According to the findings from a recent report on The State of Plastic Recycling, nine out of ten (91%) of adults surveyed worldwide believe recycling plastic is beneficial to the environment, while 75% regularly recycle at home. This is incredibly encouraging – a strong foundation to build on – and a clear demonstration that society is moving away from a single-use outlook in which products are created, used and disposed of, in favor of sustainability.
An appetite for recycling
This appetite for recycling creates the right conditions for industry to work with communities and consumers to meet the goal of minimizing the impact of plastics on our environment, while maximizing plastic recycling.
While there is work still to be done, over a third (34%) of participants in the survey thought that they recycle all the plastic waste they possibly could. That, of course, still leaves considerable room for improvement but a clue as to why this figure isn’t higher is found from 80% of those who don’t recycle all plastic, who said they would do so more frequently if they had more facilities and/or guidance.
Clear and simple guidance is essential for consumers to be able to have confidence in recycling processes and to recycle to the extent they want to. Through education, consumers can more fully understand which plastics can be recycled and where, something which will not only help increase recycling rates but also ensure the right type of waste enters recycling processes to reduce inefficiency and maximize output.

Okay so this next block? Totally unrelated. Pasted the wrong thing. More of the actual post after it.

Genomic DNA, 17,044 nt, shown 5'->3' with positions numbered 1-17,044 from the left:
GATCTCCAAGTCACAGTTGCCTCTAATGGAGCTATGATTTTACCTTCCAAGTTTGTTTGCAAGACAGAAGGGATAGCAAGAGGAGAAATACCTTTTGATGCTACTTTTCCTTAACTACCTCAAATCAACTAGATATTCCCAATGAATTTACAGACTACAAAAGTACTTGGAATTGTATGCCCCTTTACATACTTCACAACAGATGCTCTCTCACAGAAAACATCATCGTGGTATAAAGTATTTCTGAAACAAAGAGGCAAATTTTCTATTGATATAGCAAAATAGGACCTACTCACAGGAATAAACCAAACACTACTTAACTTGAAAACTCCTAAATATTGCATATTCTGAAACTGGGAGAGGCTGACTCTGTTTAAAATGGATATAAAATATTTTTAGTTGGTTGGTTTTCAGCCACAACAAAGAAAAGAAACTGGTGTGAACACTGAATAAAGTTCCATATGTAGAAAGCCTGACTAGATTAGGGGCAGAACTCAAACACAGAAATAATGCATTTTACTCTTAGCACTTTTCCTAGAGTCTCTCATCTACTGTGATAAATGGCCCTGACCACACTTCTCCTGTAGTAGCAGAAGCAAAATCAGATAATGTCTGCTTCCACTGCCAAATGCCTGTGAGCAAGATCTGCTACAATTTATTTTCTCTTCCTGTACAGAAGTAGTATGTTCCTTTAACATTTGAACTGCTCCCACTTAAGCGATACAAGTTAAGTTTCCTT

Education around the suitability of different materials for recycling will also equip consumers to make informed decisions on the products they buy, consume and dispose of.
Sustainable product lifecycles
Manufacturers in turn must continue to ensure they prioritize sustainability and environmental measures. They can seek to do this in a number of ways, including through an increase in the percentage of recycled materials in their products and by introducing programs for materials excluded from community recycling initiatives.
Manufacturers should also commit to regularly assessing the lifecycle of their materials – from ‘cradle-to-grave’. There is an environmental consideration for all materials, not just in how they are disposed of but also in how they are manufactured, with carbon emissions and energy consumption all contributing to total impact. Lifecycle assessments should therefore inform decisions around not only the sustainability of materials used in the manufacturing process, but also the use of resources (water, fuels etc.) and production of emissions.
Continuing efforts by governments and local authorities can improve recycling infrastructure to support community recycling. This is aided by initiatives from waste management companies like TerraCycle® to collect waste not currently recycled and turn it into a valuable resource.
As part of a collective effort to end plastic waste and promote sustainability in manufacturing, production and consumption, recycling initiatives have a good foundation to build on. To accelerate towards the next stage of progress, education and infrastructure must support good intentions around recycling and in this, consumers, policy makers and manufacturers all have a role to play.